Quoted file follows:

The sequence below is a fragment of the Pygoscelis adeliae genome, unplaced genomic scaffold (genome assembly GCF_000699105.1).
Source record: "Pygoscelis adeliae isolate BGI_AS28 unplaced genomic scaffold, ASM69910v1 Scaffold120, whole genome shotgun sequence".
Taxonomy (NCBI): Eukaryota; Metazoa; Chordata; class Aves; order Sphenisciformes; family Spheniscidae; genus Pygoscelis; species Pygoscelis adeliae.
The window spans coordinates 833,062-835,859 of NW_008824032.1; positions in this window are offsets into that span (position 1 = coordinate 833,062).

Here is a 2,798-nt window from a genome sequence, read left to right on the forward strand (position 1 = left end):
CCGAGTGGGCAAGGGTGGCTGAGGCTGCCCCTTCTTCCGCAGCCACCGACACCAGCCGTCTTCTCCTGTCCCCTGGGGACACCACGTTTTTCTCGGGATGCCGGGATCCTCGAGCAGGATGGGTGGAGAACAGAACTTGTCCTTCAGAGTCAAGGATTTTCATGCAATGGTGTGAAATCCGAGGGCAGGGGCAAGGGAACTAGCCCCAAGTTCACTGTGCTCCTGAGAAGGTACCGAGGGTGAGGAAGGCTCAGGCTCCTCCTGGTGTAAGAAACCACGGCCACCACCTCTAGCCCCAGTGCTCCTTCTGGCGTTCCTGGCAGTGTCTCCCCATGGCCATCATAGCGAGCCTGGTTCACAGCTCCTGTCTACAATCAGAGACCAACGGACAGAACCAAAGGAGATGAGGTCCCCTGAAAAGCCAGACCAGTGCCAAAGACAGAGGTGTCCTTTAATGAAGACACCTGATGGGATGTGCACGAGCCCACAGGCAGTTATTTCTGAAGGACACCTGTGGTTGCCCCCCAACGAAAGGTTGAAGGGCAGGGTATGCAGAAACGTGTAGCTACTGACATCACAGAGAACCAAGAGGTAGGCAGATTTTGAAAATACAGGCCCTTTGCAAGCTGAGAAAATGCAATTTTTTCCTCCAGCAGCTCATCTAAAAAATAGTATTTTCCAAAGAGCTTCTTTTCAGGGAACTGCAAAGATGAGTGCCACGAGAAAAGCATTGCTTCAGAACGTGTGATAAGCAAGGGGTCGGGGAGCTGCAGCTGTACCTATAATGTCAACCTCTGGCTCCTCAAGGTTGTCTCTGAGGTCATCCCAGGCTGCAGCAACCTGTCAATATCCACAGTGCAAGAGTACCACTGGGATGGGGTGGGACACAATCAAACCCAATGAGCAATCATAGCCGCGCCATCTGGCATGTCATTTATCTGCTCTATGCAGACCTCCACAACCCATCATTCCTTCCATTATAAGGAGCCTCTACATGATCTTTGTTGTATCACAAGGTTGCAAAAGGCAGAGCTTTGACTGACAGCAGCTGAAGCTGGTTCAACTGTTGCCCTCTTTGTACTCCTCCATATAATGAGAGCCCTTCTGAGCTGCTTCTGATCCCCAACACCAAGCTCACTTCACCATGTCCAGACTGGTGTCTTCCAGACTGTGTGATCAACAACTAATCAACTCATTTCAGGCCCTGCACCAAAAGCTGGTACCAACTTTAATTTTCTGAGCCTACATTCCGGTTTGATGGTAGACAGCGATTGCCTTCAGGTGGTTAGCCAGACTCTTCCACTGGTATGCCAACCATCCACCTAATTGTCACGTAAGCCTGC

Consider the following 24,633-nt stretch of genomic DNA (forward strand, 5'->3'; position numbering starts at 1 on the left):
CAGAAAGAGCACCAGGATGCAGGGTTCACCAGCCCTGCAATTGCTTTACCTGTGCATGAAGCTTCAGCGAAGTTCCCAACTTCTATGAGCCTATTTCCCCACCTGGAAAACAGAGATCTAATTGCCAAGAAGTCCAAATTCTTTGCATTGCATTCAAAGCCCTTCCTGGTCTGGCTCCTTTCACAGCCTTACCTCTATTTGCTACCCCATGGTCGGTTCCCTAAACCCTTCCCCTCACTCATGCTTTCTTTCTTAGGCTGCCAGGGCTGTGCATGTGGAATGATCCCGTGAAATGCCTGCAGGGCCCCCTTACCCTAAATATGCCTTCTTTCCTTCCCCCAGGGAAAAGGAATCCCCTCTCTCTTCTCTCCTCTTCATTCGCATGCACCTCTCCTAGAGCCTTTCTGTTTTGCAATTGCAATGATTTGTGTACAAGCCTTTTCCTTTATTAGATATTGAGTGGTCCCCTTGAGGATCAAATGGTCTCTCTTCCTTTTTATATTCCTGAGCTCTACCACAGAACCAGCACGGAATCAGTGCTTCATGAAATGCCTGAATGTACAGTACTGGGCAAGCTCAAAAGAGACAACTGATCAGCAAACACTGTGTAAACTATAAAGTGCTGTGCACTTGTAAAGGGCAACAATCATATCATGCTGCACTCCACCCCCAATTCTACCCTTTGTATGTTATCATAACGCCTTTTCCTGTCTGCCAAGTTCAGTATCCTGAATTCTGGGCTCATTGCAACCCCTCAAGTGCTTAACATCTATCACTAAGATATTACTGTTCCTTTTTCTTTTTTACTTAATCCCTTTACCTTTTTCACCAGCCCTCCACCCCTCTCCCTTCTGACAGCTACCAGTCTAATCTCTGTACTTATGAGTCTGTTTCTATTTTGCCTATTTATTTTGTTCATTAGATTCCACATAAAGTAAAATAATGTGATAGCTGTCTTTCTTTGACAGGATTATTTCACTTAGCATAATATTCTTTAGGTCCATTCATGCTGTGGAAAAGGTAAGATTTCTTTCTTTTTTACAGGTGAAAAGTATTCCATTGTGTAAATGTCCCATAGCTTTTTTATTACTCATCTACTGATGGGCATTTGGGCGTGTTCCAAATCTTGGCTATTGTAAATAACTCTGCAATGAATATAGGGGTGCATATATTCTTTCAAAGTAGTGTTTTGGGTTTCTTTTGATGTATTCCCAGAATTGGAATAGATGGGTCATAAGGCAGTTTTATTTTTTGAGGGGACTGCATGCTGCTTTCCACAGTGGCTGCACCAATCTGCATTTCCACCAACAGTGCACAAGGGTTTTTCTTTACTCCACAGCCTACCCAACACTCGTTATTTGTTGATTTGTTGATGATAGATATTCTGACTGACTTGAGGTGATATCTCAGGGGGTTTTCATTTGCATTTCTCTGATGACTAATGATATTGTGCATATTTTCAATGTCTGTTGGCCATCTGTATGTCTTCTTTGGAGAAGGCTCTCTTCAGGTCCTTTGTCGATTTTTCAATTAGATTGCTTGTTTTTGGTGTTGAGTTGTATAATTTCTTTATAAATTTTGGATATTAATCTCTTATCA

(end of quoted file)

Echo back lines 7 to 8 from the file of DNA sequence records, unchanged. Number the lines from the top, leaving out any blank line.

Consider the following 24,633-nt stretch of genomic DNA (forward strand, 5'->3'; position numbering starts at 1 on the left):
CAGAAAGAGCACCAGGATGCAGGGTTCACCAGCCCTGCAATTGCTTTACCTGTGCATGAAGCTTCAGCGAAGTTCCCAACTTCTATGAGCCTATTTCCCCACCTGGAAAACAGAGATCTAATTGCCAAGAAGTCCAAATTCTTTGCATTGCATTCAAAGCCCTTCCTGGTCTGGCTCCTTTCACAGCCTTACCTCTATTTGCTACCCCATGGTCGGTTCCCTAAACCCTTCCCCTCACTCATGCTTTCTTTCTTAGGCTGCCAGGGCTGTGCATGTGGAATGATCCCGTGAAATGCCTGCAGGGCCCCCTTACCCTAAATATGCCTTCTTTCCTTCCCCCAGGGAAAAGGAATCCCCTCTCTCTTCTCTCCTCTTCATTCGCATGCACCTCTCCTAGAGCCTTTCTGTTTTGCAATTGCAATGATTTGTGTACAAGCCTTTTCCTTTATTAGATATTGAGTGGTCCCCTTGAGGATCAAATGGTCTCTCTTCCTTTTTATATTCCTGAGCTCTACCACAGAACCAGCACGGAATCAGTGCTTCATGAAATGCCTGAATGTACAGTACTGGGCAAGCTCAAAAGAGACAACTGATCAGCAAACACTGTGTAAACTATAAAGTGCTGTGCACTTGTAAAGGGCAACAATCATATCATGCTGCACTCCACCCCCAATTCTACCCTTTGTATGTTATCATAACGCCTTTTCCTGTCTGCCAAGTTCAGTATCCTGAATTCTGGGCTCATTGCAACCCCTCAAGTGCTTAACATCTATCACTAAGATATTACTGTTCCTTTTTCTTTTTTACTTAATCCCTTTACCTTTTTCACCAGCCCTCCACCCCTCTCCCTTCTGACAGCTACCAGTCTAATCTCTGTACTTATGAGTCTGTTTCTATTTTGCCTATTTATTTTGTTCATTAGATTCCACATAAAGTAAAATAATGTGATAGCTGTCTTTCTTTGACAGGATTATTTCACTTAGCATAATATTCTTTAGGTCCATTCATGCTGTGGAAAAGGTAAGATTTCTTTCTTTTTTACAGGTGAAAAGTATTCCATTGTGTAAATGTCCCATAGCTTTTTTATTACTCATCTACTGATGGGCATTTGGGCGTGTTCCAAATCTTGGCTATTGTAAATAACTCTGCAATGAATATAGGGGTGCATATATTCTTTCAAAGTAGTGTTTTGGGTTTCTTTTGATGTATTCCCAGAATTGGAATAGATGGGTCATAAGGCAGTTTTATTTTTTGAGGGGACTGCATGCTGCTTTCCACAGTGGCTGCACCAATCTGCATTTCCACCAACAGTGCACAAGGGTTTTTCTTTACTCCACAGCCTACCCAACACTCGTTATTTGTTGATTTGTTGATGATAGATATTCTGACTGACTTGAGGTGATATCTCAGGGGGTTTTCATTTGCATTTCTCTGATGACTAATGATATTGTGCATATTTTCAATGTCTGTTGGCCATCTGTATGTCTTCTTTGGAGAAGGCTCTCTTCAGGTCCTTTGTCGATTTTTCAATTAGATTGCTTGTTTTTGGTGTTGAGTTGTATAATTTCTTTATAAATTTTGGATATTAATCTCTTATCA